Does NPR have a hiring impediment?
NATIONAL PUBLIC RADIO- I can laugh at speech impediments with the best of them. But I’m less comfortable if there’s no laugh track. Specifically, when it’s a speech-challenged news reporter, I utterly object to being made to decipher from mispronunciation. On the radio, poor diction is as unacceptable as inaudible recording, and disabled- enunciation is as appropriate as a paraplegic delivering your piano. Take NPR’s Louisa Lim.
Give someone a job they can handle, but don’t celebrate equal opportunity without consideration for the task required.
Louisa Lim can’t pronounce her Rs. Might not someone have thought to counsel Lim fwom puhsuing a caweeuh on the wadio? Dropped Rs represent an alphabet 1/26th deficient. More, if you adjust inversely by Scrabble point value.
Monte Python’s Pontius Pilate of Life of Brian was mocked by the chorus for not being able to say his R’s. And yes, his Roman audience found the hilarity unending. It’s why he was urged to release Bawabas and not Jesus. Gilda Radner similarly mocked Barbara Walters. Mispwonouncing her Rs didn’t keep Bahbwa Wahwah from a lengthy career, but that’s the point I’m coming to.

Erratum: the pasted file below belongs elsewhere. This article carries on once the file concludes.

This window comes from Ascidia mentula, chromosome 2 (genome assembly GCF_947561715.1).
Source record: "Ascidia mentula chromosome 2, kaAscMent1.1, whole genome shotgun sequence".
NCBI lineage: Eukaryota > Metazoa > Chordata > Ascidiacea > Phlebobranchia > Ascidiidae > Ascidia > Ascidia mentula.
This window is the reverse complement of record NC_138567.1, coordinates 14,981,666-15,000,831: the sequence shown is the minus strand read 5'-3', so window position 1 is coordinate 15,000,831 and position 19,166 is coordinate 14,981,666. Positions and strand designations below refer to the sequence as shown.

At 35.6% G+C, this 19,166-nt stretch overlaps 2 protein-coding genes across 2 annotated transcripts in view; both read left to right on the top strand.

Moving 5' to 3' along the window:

If speech impediments were congenital, it would still be no reason to exhibit them center-stage like cultural accents.
Aren’t most speaking disorders remedied in the primary grades, given extra attention from speech therapists? Why do the exceptions seem to become Communications Majors? It’s as if students who have reason to work on their locution, end up becoming the professionals.
But choirs don’t tolerate tone-deafness, why would broadcasters burden themselves with mis-speakers?
Louisa Lim can’t say R, but she’s only one of a majority of female voices on NPR hobbled by flawed presentation. Don’t you find that strange? Considering that Amy Goodman’s delivery is criticized for being shrill. It’s as if NPR thinks strong feminine voices would come across as too authoritative, unless a physical weakness is empirically discernible. Would this explain why most the female voices on NPR are nasal, or supported by the weakest lung capacity? Their tiny voices sound like they could extinguish themselves without the next breath. Audiences like it too obviously.
Accents too, foreign and domestic, work to temper the projection of authority. Male presenters traditionally have sported commanding voices. Today, those who don’t moderate for sporting events most often have voices in the higher registers, or modulate their voices with rises in pitch which communicates timidity.Tags: China, Headlines, Jesus, Louisa Lim, Media, NPR, Propaganda, Radio, Subliminal Messaging